Women We Celebrate

Elsie Hill


Elsie Hill was an activist, organizer, and leader in the suffrage and equal rights campaigns of the National Woman’s Party. Hill was born in 1883, the daughter of Congressman Ebenezer J. Hill of Connecticut—identified by Equal Rights newspaper as a champion of suffrage and women’s rights during his time in office. Hill was a graduate of both Vassar College and the New York School of Philanthropy, and also undertook studies in Paris.

Hill began her association with Alice Paul, founder of the Congressional Union for Woman Suffrage (and later the National Woman’s Party) in early 1913. Hill was working as a high school French teacher in Washington, DC at the time that Alice Paul interviewed her and recruited her assistance for the March 3 suffrage parade. Paul credited Hill and her mother with securing the permit to use Pennsylvania Avenue for the historic parade. (See Alice Paul’s oral history with Amelia Fry for more details.)

Hill quickly rose to leadership within the Congressional Union, joining the Executive Committee in January 1914. Throughout 1915 and 1916, Hill helped lead the Union’s nationwide efforts to secure a federal amendment for woman suffrage, establishing several state branches including the Indiana branch of the Congressional Union in July 1916. In late 1916, Hill was an organizer and speaker in the enfranchised state of Colorado, campaigning for the federal amendment and against the Democratic Party—the party deemed responsible (by the Congressional Union and National Woman’s Party) for the amendment’s ongoing failure to pass.

In August 1918, Hill participated in several suffrage demonstrations at Lafayette Park. One meeting resulted in Hill and her fellow suffragists’ arrest and imprisonment in a disused, unsanitary prison building for five days. A penciled letter from Hill to Doris Stevens was printed in The Suffragist (August 24, 1918) describing the terrible conditions and failing health of Hill and her fellow suffrage prisoners. On a separate occasion, Hill spoke to a delegation of twenty-nine women at Lafayette Park, stating:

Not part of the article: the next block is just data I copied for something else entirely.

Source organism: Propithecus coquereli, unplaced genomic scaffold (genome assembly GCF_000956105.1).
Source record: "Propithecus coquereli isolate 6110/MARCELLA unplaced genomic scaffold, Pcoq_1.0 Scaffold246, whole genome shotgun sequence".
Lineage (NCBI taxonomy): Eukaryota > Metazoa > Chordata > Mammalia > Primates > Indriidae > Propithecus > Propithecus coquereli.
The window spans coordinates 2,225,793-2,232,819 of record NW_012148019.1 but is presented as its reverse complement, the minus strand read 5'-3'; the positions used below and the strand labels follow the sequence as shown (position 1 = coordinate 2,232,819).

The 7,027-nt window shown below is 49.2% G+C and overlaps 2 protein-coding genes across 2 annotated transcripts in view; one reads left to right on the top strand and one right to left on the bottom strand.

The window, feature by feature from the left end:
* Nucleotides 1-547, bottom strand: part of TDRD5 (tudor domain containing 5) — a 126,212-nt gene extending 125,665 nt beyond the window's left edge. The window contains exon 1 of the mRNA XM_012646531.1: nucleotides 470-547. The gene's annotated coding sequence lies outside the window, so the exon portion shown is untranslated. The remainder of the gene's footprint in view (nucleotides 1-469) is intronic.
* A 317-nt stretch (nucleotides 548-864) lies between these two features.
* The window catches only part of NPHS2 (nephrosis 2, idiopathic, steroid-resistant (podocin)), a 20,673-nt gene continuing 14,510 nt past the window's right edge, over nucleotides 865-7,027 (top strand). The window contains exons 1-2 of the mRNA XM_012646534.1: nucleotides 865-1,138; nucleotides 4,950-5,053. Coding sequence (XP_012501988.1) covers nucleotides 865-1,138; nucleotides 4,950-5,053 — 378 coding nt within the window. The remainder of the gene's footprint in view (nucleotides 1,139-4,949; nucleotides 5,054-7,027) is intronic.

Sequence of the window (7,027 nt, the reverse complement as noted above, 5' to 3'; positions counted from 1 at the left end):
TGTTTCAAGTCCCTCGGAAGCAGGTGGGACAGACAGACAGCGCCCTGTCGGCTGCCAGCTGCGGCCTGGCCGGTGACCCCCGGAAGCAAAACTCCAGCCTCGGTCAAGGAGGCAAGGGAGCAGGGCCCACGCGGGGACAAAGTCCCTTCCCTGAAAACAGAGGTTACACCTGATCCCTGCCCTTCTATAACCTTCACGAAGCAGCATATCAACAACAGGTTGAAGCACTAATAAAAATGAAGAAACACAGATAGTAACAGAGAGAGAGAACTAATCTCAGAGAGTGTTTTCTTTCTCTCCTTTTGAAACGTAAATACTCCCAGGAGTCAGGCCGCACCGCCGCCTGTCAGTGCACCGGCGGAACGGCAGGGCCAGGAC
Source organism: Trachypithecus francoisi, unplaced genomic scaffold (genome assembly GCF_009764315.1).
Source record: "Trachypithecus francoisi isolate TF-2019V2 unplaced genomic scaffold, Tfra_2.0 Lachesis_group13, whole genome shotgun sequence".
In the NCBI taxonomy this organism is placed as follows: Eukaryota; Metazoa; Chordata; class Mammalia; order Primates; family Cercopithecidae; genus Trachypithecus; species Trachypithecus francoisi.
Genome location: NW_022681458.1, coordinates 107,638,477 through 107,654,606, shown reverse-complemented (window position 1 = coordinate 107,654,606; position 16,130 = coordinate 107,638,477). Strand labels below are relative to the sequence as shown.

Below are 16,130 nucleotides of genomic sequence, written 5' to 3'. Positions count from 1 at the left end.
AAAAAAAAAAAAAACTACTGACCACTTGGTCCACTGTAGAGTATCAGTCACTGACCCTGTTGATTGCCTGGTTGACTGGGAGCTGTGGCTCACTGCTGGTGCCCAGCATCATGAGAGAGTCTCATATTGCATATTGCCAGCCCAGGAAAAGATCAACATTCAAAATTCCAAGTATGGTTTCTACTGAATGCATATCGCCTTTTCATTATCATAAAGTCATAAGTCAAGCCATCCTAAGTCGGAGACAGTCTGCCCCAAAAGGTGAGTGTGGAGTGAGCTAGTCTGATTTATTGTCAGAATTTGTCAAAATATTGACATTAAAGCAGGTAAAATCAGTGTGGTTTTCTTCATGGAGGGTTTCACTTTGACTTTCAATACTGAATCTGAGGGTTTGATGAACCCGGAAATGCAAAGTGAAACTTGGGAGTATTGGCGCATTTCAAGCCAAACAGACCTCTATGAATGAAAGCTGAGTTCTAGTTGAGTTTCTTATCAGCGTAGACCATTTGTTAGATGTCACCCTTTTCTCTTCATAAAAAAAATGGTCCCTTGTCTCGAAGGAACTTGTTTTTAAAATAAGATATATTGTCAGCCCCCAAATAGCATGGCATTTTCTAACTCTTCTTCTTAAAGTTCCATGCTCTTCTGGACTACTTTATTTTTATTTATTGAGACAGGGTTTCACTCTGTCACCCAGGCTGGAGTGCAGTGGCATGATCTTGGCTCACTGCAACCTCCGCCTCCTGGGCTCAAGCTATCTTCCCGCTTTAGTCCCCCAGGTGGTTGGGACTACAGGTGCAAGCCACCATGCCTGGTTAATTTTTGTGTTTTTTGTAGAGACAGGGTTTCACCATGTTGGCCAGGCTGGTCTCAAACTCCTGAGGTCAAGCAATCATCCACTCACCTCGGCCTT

“We are compelled … to carry beside our flag, these banners which stand for democracy to women. Once the amendment is passed they will go with other battle banners, into a museum where children will look at them and wonder that their mothers were forced to struggle for freedom. Then all of us, men and women, will be able to work side by side for justice and democracy” (The Suffragist, August 24, 1918).

On February 24, 1919, Hill participated in a suffrage demonstration in Boston, deliberately held the day of President Wilson’s homecoming to the United States after peace negotiations abroad. Hill participated in the “watchfire” protests of the day—where suffragists burned President Wilson’s words on liberty and democracy in front of watching crowds. Hill was arrested and detained on the charge of speaking without a permit, and was later sentenced to eight days in jail.

After the suffrage amendment was won in 1920, Hill worked with the National Woman’s Party (NWP) to lobby Congress and write on behalf of the Equal Rights Amendment, particularly on the topic of industrial equality. Though trained at Vassar as a champion of protective legislation for women, Hill ultimately denounced protective legislation as a threat to women’s employment and family livelihoods. In 1932, Hill ran for Representative from Connecticut for the Fourth Congressional District (the district represented by her father for twenty-one years) on an Equal Rights platform. Hill also supported the NWP’s international equal rights campaign.

In 1924, during her marriage to law professor, Albert Levitt, Hill became a mother to daughter, Elsie Hill Levitt. Hill’s NWP colleagues celebrated by making the child an honorary NWP founder. Hill herself served as state chairman of the NWP for Connecticut as well as Chairman of the National Council of the NWP during her career.

At a speech given during a tea at Alva Belmont House (today known as Belmont-Paul Women’s Equality National Monument) in December 1931, Hill identified the precise moment that she committed to the cause of women’s rights, explaining:

“I went with a group of women to visit President Wilson to ask for Woman’s suffrage. When we got back to our hotel we found that the President had sent us a bunch of flowers. To have a bunch of flowers sent to a group of women who had asked for the vote instead made me a real Feminist” (Equal Rights, January 2, 1932).

This feminist identity and purpose remained with Hill throughout her life, contributing significantly to her life’s work of organizing for equality for women. Hill passed away in 1970 in Connecticut.